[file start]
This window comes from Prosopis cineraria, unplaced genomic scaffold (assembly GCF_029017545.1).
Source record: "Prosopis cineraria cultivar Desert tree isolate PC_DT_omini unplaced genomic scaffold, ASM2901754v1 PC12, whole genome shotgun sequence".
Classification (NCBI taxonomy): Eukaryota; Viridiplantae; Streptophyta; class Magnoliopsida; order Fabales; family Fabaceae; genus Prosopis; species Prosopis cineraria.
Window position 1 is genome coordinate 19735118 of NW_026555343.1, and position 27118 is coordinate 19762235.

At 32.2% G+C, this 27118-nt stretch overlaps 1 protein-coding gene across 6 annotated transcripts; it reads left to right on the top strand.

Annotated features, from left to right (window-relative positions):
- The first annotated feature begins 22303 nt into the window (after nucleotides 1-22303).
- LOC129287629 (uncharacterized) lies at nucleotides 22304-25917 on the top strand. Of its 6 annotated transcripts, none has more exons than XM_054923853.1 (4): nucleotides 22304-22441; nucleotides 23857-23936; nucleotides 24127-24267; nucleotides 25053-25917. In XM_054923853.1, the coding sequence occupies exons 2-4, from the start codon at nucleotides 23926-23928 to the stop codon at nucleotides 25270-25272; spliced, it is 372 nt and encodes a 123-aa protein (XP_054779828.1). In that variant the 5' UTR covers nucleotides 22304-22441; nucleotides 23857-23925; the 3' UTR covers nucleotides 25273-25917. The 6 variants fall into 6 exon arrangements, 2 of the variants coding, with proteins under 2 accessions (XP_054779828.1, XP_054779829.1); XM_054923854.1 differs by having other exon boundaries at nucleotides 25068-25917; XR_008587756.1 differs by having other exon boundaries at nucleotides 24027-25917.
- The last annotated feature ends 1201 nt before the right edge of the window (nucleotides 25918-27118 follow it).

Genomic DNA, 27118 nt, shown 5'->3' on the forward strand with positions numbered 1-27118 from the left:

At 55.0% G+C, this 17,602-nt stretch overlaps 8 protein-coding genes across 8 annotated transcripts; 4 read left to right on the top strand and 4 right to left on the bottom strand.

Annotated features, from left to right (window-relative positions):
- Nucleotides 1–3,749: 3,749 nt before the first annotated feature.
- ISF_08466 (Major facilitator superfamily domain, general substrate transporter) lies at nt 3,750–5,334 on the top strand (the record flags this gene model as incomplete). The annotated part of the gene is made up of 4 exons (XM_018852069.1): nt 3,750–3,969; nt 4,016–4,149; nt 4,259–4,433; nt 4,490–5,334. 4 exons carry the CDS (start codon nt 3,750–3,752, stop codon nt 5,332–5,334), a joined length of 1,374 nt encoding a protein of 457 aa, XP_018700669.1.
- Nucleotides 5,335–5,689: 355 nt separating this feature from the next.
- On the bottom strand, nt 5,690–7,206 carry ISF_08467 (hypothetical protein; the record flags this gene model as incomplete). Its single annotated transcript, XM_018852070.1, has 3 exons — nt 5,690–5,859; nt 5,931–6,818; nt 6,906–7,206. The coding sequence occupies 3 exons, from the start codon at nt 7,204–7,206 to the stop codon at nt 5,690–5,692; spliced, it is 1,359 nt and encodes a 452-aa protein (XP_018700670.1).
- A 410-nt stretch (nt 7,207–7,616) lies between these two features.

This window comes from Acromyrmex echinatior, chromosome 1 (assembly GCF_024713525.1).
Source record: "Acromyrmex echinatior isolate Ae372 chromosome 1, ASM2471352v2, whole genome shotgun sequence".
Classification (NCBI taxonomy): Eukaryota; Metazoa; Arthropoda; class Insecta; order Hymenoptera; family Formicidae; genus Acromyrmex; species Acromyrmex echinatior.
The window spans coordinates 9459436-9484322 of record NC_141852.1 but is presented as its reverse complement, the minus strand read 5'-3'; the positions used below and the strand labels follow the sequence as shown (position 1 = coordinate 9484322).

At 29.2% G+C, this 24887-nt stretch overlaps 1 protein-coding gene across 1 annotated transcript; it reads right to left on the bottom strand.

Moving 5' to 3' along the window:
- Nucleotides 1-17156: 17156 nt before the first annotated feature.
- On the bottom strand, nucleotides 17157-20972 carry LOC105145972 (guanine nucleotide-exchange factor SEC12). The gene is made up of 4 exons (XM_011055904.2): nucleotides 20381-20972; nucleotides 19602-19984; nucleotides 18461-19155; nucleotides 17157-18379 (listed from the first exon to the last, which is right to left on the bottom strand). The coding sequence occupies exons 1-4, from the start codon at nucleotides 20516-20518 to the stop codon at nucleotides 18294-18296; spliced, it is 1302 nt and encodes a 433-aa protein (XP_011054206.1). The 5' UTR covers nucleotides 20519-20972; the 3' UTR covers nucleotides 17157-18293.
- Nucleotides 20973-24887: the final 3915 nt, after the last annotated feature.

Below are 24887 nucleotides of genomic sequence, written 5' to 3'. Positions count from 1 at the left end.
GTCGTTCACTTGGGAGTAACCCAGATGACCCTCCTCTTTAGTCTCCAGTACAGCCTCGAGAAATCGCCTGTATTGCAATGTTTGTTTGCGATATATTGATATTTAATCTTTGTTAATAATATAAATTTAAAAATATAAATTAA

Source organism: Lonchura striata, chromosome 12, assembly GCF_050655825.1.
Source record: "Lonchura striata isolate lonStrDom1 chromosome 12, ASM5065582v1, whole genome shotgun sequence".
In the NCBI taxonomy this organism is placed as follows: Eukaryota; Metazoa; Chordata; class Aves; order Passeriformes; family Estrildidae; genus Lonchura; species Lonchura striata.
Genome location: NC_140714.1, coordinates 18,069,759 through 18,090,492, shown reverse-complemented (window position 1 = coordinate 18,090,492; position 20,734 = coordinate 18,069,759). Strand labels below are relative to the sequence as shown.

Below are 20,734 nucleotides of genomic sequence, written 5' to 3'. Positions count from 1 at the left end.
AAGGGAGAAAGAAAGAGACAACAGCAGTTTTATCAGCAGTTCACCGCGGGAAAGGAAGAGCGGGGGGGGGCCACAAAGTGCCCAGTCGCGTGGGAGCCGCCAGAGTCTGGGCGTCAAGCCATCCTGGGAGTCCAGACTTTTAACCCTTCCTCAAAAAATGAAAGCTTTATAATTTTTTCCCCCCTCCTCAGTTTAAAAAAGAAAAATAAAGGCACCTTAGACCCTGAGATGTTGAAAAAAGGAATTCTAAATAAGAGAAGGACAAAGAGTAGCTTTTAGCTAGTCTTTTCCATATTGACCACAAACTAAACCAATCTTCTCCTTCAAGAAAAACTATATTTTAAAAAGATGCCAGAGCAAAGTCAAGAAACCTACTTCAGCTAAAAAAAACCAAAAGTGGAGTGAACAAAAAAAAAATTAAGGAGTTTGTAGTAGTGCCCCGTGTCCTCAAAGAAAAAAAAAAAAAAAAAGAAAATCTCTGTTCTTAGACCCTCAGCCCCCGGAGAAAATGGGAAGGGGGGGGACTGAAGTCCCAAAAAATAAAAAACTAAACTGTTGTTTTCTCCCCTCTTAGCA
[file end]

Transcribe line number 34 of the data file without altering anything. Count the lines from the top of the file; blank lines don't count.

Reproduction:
AAGGGAGAAAGAAAGAGACAACAGCAGTTTTATCAGCAGTTCACCGCGGGAAAGGAAGAGCGGGGGGGGGCCACAAAGTGCCCAGTCGCGTGGGAGCCGCCAGAGTCTGGGCGTCAAGCCATCCTGGGAGTCCAGACTTTTAACCCTTCCTCAAAAAATGAAAGCTTTATAATTTTTTCCCCCCTCCTCAGTTTAAAAAAGAAAAATAAAGGCACCTTAGACCCTGAGATGTTGAAAAAAGGAATTCTAAATAAGAGAAGGACAAAGAGTAGCTTTTAGCTAGTCTTTTCCATATTGACCACAAACTAAACCAATCTTCTCCTTCAAGAAAAACTATATTTTAAAAAGATGCCAGAGCAAAGTCAAGAAACCTACTTCAGCTAAAAAAAACCAAAAGTGGAGTGAACAAAAAAAAAATTAAGGAGTTTGTAGTAGTGCCCCGTGTCCTCAAAGAAAAAAAAAAAAAAAAAGAAAATCTCTGTTCTTAGACCCTCAGCCCCCGGAGAAAATGGGAAGGGGGGGGACTGAAGTCCCAAAAAATAAAAAACTAAACTGTTGTTTTCTCCCCTCTTAGCA